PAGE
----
Unique kid’s game inspires AP photographer in Guyana

Unique kid’s game inspires AP photographer in Guyana

Award-winning photographer Ramon Espinosa has been with The Associated Press since 2000. He has been covering everyday life in Cuba since 2010. Currently, he is traveling the Caribbean for the T20 Cricket World Cup. Looking for cricket played by locals, not professionals, he found inspiration in another game. Here’s what he had to say about making this extraordinary photo.

Why this photo?

I was looking for daily life scenes involving cricket in Guyana. A few days earlier, I had found some children playing cricket in the street, but after several more days of searching for another scene, I couldn’t find any other cricket activities. After asking around, I learned that people used to play cricket in the sand on Sundays on a beach about 45 minutes by car. This sounded like an interesting and fun story to cover. Full of hope, I took a taxi and began the trip.

When I arrived, I was surprised to see a large ship docked at the edge of the beach that was no larger than 100 (yards) meters. The oversized ship on such a small beach created a Gulliverian feeling of being tiny. The ship seemed to be accepted as part of the scenery by the locals, who had fun using it for climbing acrobatics — trying to shimmy aboard and then jumping into the water.

How I Made This Photo?

Making the most of my trip, I decided to take photos of people having fun on the beach. A child started climbing the mooring rope as high as he could and then jumping into the water. Other children began tugging on the line to make it more challenging, causing the child to fall into the water before reaching his goal.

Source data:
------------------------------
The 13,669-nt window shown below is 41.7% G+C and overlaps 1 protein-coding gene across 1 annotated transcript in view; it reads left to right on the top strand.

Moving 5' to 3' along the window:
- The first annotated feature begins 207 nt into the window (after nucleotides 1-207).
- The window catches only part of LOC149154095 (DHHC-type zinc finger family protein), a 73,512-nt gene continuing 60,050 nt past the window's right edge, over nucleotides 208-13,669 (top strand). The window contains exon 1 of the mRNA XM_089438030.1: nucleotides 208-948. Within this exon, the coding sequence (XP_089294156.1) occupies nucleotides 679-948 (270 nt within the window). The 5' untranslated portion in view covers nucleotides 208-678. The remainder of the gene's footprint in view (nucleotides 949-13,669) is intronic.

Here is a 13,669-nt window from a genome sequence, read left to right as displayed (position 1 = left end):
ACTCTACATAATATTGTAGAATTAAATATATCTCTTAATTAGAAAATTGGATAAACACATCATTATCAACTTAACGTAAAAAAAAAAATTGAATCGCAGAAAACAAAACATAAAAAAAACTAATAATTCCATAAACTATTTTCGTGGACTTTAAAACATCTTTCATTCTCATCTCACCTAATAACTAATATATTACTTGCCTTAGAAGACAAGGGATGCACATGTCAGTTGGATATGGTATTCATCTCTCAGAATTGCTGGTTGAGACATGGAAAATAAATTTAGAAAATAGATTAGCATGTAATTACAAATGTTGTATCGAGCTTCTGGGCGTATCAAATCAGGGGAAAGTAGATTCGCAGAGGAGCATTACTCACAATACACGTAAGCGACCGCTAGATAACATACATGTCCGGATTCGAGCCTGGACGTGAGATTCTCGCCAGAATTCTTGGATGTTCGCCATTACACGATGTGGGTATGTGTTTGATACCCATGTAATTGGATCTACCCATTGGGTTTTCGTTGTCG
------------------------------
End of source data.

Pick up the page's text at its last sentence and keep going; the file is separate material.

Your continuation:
I used a 28mm lens, which emphasized the immense strength of the scene, with the ship in the background and the children seemingly pulling it toward the shore. The beautiful sunset light added to the ambiance. From my position, I waited for a child on the right to enter the frame. When he finally did, I took several shots, varying only in the position of his feet. One of these shots, where his feet were positioned perfectly, gave me the greatest sense of strength and captured the essence of the moment.

Why This Photo Works?

Sometimes, when you take a picture and it turns out well, you feel a surge of energy in your chest that tells you this is the image, without a doubt. That’s exactly how I felt with this photo. Everything I saw was out of the ordinary: a large boat on the shore, people bathing and playing around it as if it were a normal part of their environment. This sense of normalcy juxtaposed with the extraordinary scene is what makes the image so compelling.

The children pulling on the ropes to make their friend fall from above also created an added layer of intrigue. Their actions, seemingly aimed at both play and exerting force on the “metal monster,” gave the moment a palpable sense of strength. The light at sunset enhanced the scene beautifully. The rope starts from the right of the frame and leads the viewer’s eye into the image, inviting them to follow the path and engage with the scene. This allows the viewer to feel as though they are part of the action, understanding the playful yet powerful dynamics at play. The positioning of the lens at the beginning of the rope helps to narrate the entire situation effectively.

In any circumstance, I always strive to capture the beauty in people’s actions by relying on light.

  • PublishedJune 16, 2024